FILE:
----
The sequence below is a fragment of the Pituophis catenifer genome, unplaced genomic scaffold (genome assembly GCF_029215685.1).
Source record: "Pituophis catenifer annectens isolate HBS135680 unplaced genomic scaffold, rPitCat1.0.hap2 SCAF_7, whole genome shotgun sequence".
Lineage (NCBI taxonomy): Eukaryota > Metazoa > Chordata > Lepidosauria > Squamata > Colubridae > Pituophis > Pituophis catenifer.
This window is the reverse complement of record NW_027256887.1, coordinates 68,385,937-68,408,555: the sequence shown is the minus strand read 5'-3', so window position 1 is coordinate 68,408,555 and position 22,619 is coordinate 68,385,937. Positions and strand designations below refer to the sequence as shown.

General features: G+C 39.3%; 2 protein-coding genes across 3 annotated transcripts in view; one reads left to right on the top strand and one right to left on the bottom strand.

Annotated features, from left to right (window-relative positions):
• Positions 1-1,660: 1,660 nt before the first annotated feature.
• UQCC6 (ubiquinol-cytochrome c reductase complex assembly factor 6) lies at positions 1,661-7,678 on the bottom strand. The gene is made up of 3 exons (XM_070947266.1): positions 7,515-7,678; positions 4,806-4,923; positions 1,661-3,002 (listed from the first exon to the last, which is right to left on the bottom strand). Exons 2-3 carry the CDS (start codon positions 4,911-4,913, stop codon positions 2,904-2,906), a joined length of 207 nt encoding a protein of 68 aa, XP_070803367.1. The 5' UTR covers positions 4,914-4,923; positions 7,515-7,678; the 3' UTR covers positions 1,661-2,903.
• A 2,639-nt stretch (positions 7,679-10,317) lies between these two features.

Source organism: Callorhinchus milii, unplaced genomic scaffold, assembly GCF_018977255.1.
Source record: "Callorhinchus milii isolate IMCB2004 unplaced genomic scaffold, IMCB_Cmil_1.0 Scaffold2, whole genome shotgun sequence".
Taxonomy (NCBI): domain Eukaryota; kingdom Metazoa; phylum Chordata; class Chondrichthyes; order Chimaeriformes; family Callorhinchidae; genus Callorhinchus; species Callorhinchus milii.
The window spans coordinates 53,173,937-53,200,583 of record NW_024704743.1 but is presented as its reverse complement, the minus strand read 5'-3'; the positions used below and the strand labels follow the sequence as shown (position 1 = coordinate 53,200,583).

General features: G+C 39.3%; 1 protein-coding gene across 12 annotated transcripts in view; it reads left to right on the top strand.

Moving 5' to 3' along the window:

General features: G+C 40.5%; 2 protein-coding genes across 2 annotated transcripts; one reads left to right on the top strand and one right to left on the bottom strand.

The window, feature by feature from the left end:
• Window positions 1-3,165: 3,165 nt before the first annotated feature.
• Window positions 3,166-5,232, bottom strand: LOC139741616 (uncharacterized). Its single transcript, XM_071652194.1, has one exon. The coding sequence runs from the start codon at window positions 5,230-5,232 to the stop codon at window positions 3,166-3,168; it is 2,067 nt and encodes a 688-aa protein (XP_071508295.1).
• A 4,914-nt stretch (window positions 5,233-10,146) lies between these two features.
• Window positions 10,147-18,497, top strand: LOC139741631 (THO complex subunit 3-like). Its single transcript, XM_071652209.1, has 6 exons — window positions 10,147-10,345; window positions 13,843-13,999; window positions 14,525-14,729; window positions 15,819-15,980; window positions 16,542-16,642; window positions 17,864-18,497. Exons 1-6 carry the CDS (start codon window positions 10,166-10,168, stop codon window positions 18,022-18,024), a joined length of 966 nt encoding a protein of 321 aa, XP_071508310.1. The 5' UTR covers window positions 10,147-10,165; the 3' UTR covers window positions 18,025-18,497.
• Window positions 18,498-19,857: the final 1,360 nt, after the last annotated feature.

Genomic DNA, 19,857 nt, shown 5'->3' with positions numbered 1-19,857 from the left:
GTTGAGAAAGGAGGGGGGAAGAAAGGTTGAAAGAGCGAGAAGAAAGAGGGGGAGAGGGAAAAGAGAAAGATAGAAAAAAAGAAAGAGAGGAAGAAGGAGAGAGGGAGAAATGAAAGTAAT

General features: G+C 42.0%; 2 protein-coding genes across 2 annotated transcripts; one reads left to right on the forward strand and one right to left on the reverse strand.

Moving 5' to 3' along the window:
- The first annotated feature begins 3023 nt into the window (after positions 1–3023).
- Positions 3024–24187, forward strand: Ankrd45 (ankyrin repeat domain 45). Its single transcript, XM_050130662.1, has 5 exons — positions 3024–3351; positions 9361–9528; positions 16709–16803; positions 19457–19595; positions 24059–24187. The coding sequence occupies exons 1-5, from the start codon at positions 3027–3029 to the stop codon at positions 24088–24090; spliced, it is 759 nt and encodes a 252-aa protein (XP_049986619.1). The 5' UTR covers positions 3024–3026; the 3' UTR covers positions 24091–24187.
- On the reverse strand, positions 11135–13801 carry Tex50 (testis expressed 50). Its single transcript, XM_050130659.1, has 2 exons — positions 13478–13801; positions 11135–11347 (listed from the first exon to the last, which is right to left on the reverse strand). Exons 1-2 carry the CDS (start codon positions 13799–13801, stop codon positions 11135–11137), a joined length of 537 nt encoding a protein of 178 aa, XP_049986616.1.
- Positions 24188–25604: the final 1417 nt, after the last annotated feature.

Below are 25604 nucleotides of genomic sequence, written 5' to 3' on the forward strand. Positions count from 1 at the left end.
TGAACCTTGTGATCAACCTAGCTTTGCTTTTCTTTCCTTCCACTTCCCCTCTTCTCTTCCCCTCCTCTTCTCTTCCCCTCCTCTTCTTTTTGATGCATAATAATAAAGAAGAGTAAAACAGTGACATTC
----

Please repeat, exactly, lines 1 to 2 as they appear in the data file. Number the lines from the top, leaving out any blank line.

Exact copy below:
The sequence below is a fragment of the Pituophis catenifer genome, unplaced genomic scaffold (genome assembly GCF_029215685.1).
Source record: "Pituophis catenifer annectens isolate HBS135680 unplaced genomic scaffold, rPitCat1.0.hap2 SCAF_7, whole genome shotgun sequence".